Ruan Pienaar recalls meeting Frans Steyn for the first time at Grey College, the famous rugby school in Bloemfontein that’s produced 45 Springboks
Back then, Pienaar was several grades ahead of Steyn and a member of the first XV. As he practised his goal-kicking, he noticed an over-sized 14-year-old loitering behind the poles. Steyn was desperate to be involved, even if his contribution was limited to catching the ball and kicking it back.
“Frans likes to tell people that I bullied him at school,” Pienaar says with a laugh. “I like to remind him that he’s always been much bigger than me.”
Few are better placed to comment on Steyn’s incredible journey – as well as his significant homecoming to Bloemfontein – than one of his oldest friends and team-mates. Pienaar and Steyn began their professional careers together at the Sharks, and went on to star for the Springbok side that won the 2007 World Cup, the 2009 series against the British & Irish Lions as well as the 2009 Tri-Nations.
Pienaar joined the Free State Cheetahs in 2019 and spearheaded a successful campaign which culminated in the plucky team lifting the Currie Cup. A few months later, Steyn – fresh off his second World Cup victory with the Boks – relocated to Bloemfontein and committed to the Cheetahs.
Steyn was one of South Africa’s standout performers across the disrupted 2020-21 domestic season. The veteran finished the Currie Cup as the top point-scorer – converting 27 out of 28 attempts on goal – and was among the best ball-carriers in the seven-team tournament.
Pienaar, who has played alongside Steyn at various levels of the game over a period of two decades, takes up the story.
“Frans clearly has more to offer,” Pienaar says. “In many ways he has improved, but in some ways he is still the same as he was all those years ago.
“Back then, Frans was an absolute rock star. He loved to play and he thrived under pressure. To win a World Cup at such a young age, and then to go on and beat the Lions – it doesn’t get any better than that.”
Frans was still very young in the 2009 Lions series, but he established himself as probably the best in the world in his position.
2008 was a year of transition for the Boks. Peter de Villiers succeeded Jake White as head coach, and it took some time for the side to settle.
De Villiers raised a few eyebrows when he moved Pienaar from scrum-half to fly-half for the end-of-year tour to the United Kingdom. After the Boks finished that tour with three wins, Pienaar went into the series against the Lions as the first-choice 10. At that stage Steyn – who had worn the number 12 jersey in the 2007 World Cup final – was the preferred full-back.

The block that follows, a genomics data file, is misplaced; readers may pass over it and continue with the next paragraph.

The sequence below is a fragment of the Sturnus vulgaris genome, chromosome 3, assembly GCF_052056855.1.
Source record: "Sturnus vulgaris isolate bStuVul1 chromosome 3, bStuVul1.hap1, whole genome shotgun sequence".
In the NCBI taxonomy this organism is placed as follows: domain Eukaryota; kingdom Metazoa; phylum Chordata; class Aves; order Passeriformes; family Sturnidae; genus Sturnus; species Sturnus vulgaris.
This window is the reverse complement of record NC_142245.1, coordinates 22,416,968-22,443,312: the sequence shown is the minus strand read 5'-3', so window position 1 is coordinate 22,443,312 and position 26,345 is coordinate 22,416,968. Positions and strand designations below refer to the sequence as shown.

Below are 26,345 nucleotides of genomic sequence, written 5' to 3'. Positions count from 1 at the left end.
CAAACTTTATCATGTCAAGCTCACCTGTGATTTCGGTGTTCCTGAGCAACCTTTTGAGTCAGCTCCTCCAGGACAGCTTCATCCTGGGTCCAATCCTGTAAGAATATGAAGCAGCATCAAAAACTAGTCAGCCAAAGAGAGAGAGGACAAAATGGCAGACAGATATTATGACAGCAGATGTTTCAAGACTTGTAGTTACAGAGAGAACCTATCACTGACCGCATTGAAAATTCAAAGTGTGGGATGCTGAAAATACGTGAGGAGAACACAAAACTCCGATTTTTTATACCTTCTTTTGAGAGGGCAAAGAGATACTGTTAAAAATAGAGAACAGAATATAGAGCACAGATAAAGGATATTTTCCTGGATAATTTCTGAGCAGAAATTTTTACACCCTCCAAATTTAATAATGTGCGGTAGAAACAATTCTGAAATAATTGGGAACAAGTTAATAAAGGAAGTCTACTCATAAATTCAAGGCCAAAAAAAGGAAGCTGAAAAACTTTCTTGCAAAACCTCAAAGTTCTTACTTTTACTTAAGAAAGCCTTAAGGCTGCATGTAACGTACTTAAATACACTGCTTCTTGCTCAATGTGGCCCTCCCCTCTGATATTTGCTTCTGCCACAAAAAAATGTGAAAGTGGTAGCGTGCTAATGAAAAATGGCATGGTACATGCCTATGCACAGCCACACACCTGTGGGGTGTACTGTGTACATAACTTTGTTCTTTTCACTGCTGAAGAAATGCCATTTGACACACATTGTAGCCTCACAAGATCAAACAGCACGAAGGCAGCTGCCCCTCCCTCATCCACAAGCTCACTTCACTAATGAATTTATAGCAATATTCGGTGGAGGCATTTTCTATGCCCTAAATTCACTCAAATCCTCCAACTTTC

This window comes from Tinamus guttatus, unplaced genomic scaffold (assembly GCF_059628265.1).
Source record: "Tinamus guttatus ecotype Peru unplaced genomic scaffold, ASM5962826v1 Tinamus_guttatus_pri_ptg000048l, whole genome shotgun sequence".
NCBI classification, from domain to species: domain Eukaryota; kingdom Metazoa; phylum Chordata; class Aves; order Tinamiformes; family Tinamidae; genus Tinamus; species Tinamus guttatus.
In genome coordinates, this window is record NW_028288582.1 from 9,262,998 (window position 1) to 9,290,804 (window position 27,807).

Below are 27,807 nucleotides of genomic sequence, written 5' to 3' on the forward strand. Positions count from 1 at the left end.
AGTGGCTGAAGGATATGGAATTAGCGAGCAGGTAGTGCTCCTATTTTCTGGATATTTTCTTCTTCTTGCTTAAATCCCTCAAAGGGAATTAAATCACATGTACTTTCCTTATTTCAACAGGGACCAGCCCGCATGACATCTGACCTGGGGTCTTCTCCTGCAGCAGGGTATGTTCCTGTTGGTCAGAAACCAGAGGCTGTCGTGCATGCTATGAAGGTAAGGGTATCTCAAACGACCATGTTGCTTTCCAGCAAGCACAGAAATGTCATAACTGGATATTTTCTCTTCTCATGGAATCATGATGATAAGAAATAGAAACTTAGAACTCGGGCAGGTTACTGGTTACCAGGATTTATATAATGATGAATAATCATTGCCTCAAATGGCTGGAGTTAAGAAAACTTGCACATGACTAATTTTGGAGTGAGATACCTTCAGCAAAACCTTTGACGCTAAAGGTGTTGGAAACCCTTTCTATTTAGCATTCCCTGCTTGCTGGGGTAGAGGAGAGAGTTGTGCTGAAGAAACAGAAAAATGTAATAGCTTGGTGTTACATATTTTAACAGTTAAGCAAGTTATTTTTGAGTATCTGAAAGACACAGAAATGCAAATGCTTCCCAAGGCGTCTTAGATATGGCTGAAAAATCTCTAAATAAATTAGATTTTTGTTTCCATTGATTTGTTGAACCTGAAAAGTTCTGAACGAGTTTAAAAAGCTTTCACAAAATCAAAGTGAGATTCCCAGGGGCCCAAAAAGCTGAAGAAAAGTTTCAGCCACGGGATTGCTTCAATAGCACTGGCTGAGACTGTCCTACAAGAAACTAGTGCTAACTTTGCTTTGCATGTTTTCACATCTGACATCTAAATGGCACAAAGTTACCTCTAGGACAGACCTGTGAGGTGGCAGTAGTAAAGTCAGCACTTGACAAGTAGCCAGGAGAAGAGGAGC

“He was still very young in that Lions series, but by then he’d played a couple of seasons of Test rugby and had established himself as the best player in his position – probably the best in the world in that position,” says Pienaar. “We made some great memories in that team.
“Now he could do the ‘double’ again, after winning the World Cup in 2019 and perhaps featuring in a successful series against the Lions this year.”
Pienaar reveals how Steyn – already a legend in South Africa when he returned in 2020 – was initially received at the Cheetahs last year.
“Those who had heard of him were a bit nervous, because he came to Bloem with a great reputation and CV. They quickly realised that he’s a normal guy who doesn’t take everything too seriously and loves to have a good time.
“He’s so competitive on the field, though, and demands the best from himself and his team-mates. He can actually get quite grumpy in a game situation, but that’s just because he’s so determined to win.”
Steyn’s ability to win matches with a well-struck penalty or drop-goal is well documented. It’s for this reason that his coaches often give him leeway to make decisions outside the game plan.
Steyn landed an ambitious drop-goal in the first Test against England at Twickenham back in 2006. Several months later, he nailed two drop-goals to clinch a tight Tri-Nations contest against Australia at Newlands.
For much of his 67-Test career, Steyn has been South Africa’s preferred long-range goal-kicking option.
He can be intense, but his heart is always in the right place. He’s fiercely loyal.
“It all seems to come naturally to him,” says Pienaar. “He doesn’t spend hours practising his kicking or anything like that. When he approaches the ball, he doesn’t try to kick it too hard. He’s just one of those physical freaks.
“I was his roommate at the 2007 World Cup, and I was amazed by his attitude in the buildup to the final against England. He was so calm. I was probably more nervous than he was, and I wasn’t even starting.